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Looks like somebody took it personally. Well, whatever.
The person getting emotional here is you. I'm simply pointing out the flaw in your understanding. There's no reason for you to get upset.
That you can't disprove a negative is a fundamental rule in logic. For example... I claim there's a soda can on my desk. How can you prove that there isn't?
Now, you say, who cares, right? It's a perfectly normal claim, so you're willing to accept it on face value. So... I now claim that Allyson Hannigan is sitting on my desk, staring over my shoulder as I type this message. What's the natural response? "Pics or it never happened."
Not only would it be impossible for you to prove she isn't at my desk, but it's not your role to prove it either way. I made the claim, it's up to me to prove it.
There's a reason why shifting the burden of proof is a logical fallacy. The burden of proof is on the claimant, and the claimant in this case is the theist.
Track you down and barge into your house, obviously. Or ask somebody else to do it. As long as you're on the same planet, with enough resources it is quite possible to make sure if there was a soda on your desk.
Originally Posted by SL00b
I'm simply ...
Your counterargument is not interesting enough.
I've been looking for a conclusion for religion thread. The conclusion happened, but it was not interesting enough compared to what I've been looking for, and now discussion is at its dead end, plus now I've got reasons to think that strong agnostic position might actually make some sense (which is just "great"). So have fun arguing with somebody else. I'm not interested anymore.
It was a joke. I suspect for most people "religiousness" has been "solved" for themselves even if not for others.
What I find amusing are the folks that do adhere to some religious creed (e.g. Christianity, Islam, Judaism, Hinduism etc...) that like to say "We're not 'religious'." It is much like all the politicians that decry their opponents antics as "politics" as if they somehow themselves are above "politics" despite their chosen profession. People that spend time trying to ignore the actual meaning of words in order to prove some "deeper meaning" show me there is no point listening to them because one can't have a conversation in which meanings change to suit the speaker. One should suppose that we could at least accept dictionary definitions but...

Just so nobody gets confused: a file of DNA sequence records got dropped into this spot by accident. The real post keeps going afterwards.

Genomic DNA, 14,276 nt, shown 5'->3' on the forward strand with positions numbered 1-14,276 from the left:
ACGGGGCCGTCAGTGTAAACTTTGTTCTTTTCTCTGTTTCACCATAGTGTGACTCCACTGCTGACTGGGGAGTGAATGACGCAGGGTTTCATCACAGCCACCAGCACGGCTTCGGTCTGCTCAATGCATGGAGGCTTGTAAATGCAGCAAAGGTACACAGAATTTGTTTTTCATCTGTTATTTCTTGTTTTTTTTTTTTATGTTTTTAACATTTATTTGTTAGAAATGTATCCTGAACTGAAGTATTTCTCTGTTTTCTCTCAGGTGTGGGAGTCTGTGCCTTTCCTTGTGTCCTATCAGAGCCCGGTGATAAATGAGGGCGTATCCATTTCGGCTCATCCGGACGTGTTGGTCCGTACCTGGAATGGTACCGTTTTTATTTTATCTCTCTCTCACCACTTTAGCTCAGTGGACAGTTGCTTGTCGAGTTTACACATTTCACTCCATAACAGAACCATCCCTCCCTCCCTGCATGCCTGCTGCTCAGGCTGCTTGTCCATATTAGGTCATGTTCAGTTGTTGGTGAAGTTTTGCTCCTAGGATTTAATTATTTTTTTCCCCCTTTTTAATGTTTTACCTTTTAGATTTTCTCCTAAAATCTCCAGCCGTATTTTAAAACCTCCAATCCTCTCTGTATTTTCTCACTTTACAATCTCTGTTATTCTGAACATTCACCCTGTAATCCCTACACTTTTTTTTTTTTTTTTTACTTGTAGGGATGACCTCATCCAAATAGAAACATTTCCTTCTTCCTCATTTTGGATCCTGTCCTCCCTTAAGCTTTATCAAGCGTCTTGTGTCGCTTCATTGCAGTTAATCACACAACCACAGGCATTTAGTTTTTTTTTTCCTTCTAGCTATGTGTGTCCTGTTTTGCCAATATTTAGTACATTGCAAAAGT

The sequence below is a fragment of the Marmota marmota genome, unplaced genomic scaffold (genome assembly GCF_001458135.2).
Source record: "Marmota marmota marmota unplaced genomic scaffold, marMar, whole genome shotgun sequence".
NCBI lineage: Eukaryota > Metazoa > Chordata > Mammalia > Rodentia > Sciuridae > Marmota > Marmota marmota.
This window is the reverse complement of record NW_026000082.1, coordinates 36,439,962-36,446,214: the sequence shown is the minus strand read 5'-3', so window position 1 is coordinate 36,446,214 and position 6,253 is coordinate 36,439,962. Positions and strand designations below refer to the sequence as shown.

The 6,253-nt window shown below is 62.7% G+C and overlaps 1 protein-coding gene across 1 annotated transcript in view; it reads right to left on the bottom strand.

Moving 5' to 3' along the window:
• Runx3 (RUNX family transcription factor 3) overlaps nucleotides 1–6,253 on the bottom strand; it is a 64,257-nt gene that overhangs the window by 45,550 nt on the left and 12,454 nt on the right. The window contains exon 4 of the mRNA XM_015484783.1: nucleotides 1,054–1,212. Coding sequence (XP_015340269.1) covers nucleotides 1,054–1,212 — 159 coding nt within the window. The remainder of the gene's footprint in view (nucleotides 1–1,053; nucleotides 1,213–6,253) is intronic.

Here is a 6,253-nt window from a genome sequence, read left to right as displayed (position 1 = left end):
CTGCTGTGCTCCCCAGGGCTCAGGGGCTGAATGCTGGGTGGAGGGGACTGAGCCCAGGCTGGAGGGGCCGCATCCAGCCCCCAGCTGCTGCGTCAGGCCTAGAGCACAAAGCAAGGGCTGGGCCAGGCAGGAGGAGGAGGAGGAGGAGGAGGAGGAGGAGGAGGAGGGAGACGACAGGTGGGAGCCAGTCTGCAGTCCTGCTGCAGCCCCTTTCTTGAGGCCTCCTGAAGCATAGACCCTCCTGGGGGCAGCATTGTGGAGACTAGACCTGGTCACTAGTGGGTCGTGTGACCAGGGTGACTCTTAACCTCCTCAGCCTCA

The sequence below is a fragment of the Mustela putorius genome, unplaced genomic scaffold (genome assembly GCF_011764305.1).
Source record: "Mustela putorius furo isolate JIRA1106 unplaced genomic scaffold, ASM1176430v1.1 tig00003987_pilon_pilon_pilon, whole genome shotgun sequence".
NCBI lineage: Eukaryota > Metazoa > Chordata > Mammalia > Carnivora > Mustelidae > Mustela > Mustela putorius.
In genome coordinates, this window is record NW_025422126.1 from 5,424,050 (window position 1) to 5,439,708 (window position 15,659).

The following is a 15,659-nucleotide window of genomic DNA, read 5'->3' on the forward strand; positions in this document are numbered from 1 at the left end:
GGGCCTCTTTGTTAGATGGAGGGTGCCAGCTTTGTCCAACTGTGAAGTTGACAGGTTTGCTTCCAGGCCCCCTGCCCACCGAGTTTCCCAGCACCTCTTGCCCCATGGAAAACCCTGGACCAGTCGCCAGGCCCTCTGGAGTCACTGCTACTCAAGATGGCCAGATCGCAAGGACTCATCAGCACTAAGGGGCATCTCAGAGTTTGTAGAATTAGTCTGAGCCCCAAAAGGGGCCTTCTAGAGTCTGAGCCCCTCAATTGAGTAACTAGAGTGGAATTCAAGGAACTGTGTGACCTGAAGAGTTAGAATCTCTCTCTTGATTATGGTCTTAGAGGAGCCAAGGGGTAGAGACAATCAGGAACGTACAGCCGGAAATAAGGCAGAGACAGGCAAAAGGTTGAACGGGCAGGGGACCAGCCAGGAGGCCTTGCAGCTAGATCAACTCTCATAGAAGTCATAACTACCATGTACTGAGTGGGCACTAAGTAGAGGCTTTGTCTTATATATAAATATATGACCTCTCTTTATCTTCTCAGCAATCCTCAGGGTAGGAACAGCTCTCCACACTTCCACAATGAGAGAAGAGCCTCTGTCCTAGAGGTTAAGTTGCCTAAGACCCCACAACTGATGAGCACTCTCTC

. . . People that spend time trying to ignore the actual meaning of words in order to prove some "deeper meaning" show me there is no point listening to them because one can't have a conversation in which meanings change to suit the speaker. One should suppose that we could at least accept dictionary definitions but...
"Actual," being based in time, changes inherently. Joseph Campbell spent a lifetime searching for common threads in mythologies, which use symbology to point to that which is ineffable. Carl Jung spoke of "archetypes of the unconscience."
Does one, then define "myths" as being untrue? and changes in meaning over time (a la evolution) as evidencing untruth?
Interesting and intriguing topic, but one bound to be misintepreted by earthling humans with limited understanding, ego and freedom of choice!
You completely ignored what I was saying. I made no suggestion as to whether Religion was "true" or "untrue" but rather bemoaned people that ignore the dictionary definitions of words. Your response makes me suspect you fall into that camp because instead of responding to what I "actally" said you chose to go into a completely different tangent.
Anyway I don't want to get sucked into this thread that never ends again so I'll let you post whatever bogus response next comes to your mind without bothering to reply to it.